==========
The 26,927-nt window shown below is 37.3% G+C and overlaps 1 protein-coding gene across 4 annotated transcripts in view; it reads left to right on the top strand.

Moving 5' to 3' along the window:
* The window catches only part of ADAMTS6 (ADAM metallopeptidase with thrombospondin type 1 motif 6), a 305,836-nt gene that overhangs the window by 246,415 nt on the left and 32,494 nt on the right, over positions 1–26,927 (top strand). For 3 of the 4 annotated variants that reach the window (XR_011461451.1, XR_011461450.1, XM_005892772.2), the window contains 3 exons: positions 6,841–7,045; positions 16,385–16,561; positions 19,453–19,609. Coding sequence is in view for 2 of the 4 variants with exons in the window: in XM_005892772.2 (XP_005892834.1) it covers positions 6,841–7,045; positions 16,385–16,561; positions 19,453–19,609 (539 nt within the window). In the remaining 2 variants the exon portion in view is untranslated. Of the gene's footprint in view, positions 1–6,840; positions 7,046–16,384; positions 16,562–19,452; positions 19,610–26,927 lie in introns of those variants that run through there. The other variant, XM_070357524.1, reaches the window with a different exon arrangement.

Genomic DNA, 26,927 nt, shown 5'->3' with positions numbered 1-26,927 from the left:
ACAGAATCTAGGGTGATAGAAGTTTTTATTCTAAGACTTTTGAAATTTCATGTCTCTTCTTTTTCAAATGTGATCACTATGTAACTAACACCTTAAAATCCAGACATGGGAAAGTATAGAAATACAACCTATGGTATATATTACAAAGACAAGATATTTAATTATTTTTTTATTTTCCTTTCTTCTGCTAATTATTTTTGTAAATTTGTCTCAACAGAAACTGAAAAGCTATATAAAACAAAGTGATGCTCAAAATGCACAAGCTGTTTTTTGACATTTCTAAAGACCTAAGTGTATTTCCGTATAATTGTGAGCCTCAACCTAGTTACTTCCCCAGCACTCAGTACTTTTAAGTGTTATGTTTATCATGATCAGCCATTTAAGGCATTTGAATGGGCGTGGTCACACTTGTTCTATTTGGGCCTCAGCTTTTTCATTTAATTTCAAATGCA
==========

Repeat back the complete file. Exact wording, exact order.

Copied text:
The 26,927-nt window shown below is 37.3% G+C and overlaps 1 protein-coding gene across 4 annotated transcripts in view; it reads left to right on the top strand.

Moving 5' to 3' along the window:
* The window catches only part of ADAMTS6 (ADAM metallopeptidase with thrombospondin type 1 motif 6), a 305,836-nt gene that overhangs the window by 246,415 nt on the left and 32,494 nt on the right, over positions 1–26,927 (top strand). For 3 of the 4 annotated variants that reach the window (XR_011461451.1, XR_011461450.1, XM_005892772.2), the window contains 3 exons: positions 6,841–7,045; positions 16,385–16,561; positions 19,453–19,609. Coding sequence is in view for 2 of the 4 variants with exons in the window: in XM_005892772.2 (XP_005892834.1) it covers positions 6,841–7,045; positions 16,385–16,561; positions 19,453–19,609 (539 nt within the window). In the remaining 2 variants the exon portion in view is untranslated. Of the gene's footprint in view, positions 1–6,840; positions 7,046–16,384; positions 16,562–19,452; positions 19,610–26,927 lie in introns of those variants that run through there. The other variant, XM_070357524.1, reaches the window with a different exon arrangement.

Genomic DNA, 26,927 nt, shown 5'->3' with positions numbered 1-26,927 from the left:
ACAGAATCTAGGGTGATAGAAGTTTTTATTCTAAGACTTTTGAAATTTCATGTCTCTTCTTTTTCAAATGTGATCACTATGTAACTAACACCTTAAAATCCAGACATGGGAAAGTATAGAAATACAACCTATGGTATATATTACAAAGACAAGATATTTAATTATTTTTTTATTTTCCTTTCTTCTGCTAATTATTTTTGTAAATTTGTCTCAACAGAAACTGAAAAGCTATATAAAACAAAGTGATGCTCAAAATGCACAAGCTGTTTTTTGACATTTCTAAAGACCTAAGTGTATTTCCGTATAATTGTGAGCCTCAACCTAGTTACTTCCCCAGCACTCAGTACTTTTAAGTGTTATGTTTATCATGATCAGCCATTTAAGGCATTTGAATGGGCGTGGTCACACTTGTTCTATTTGGGCCTCAGCTTTTTCATTTAATTTCAAATGCA